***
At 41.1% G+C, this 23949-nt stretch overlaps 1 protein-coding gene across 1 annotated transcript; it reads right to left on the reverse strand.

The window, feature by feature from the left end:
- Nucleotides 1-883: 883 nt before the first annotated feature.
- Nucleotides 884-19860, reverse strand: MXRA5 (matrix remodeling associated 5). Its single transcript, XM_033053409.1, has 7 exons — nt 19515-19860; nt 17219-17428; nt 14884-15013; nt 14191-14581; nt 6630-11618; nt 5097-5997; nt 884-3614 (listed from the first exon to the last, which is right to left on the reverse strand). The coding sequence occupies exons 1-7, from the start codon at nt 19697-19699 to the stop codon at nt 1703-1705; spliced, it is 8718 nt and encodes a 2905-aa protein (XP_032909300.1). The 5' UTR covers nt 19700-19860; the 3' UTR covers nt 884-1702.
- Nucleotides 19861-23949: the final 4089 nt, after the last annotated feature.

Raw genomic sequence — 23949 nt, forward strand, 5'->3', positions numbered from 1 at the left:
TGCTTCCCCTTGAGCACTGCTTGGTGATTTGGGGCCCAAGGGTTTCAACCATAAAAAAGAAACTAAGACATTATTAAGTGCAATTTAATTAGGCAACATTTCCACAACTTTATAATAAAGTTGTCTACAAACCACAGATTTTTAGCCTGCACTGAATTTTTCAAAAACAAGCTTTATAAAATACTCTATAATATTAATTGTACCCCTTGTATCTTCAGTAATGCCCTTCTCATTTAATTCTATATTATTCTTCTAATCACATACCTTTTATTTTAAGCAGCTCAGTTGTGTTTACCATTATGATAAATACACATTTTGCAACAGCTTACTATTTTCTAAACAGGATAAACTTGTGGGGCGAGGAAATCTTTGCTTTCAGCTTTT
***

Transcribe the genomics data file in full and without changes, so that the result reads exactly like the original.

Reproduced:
At 41.1% G+C, this 23949-nt stretch overlaps 1 protein-coding gene across 1 annotated transcript; it reads right to left on the reverse strand.

The window, feature by feature from the left end:
- Nucleotides 1-883: 883 nt before the first annotated feature.
- Nucleotides 884-19860, reverse strand: MXRA5 (matrix remodeling associated 5). Its single transcript, XM_033053409.1, has 7 exons — nt 19515-19860; nt 17219-17428; nt 14884-15013; nt 14191-14581; nt 6630-11618; nt 5097-5997; nt 884-3614 (listed from the first exon to the last, which is right to left on the reverse strand). The coding sequence occupies exons 1-7, from the start codon at nt 19697-19699 to the stop codon at nt 1703-1705; spliced, it is 8718 nt and encodes a 2905-aa protein (XP_032909300.1). The 5' UTR covers nt 19700-19860; the 3' UTR covers nt 884-1702.
- Nucleotides 19861-23949: the final 4089 nt, after the last annotated feature.

Raw genomic sequence — 23949 nt, forward strand, 5'->3', positions numbered from 1 at the left:
TGCTTCCCCTTGAGCACTGCTTGGTGATTTGGGGCCCAAGGGTTTCAACCATAAAAAAGAAACTAAGACATTATTAAGTGCAATTTAATTAGGCAACATTTCCACAACTTTATAATAAAGTTGTCTACAAACCACAGATTTTTAGCCTGCACTGAATTTTTCAAAAACAAGCTTTATAAAATACTCTATAATATTAATTGTACCCCTTGTATCTTCAGTAATGCCCTTCTCATTTAATTCTATATTATTCTTCTAATCACATACCTTTTATTTTAAGCAGCTCAGTTGTGTTTACCATTATGATAAATACACATTTTGCAACAGCTTACTATTTTCTAAACAGGATAAACTTGTGGGGCGAGGAAATCTTTGCTTTCAGCTTTT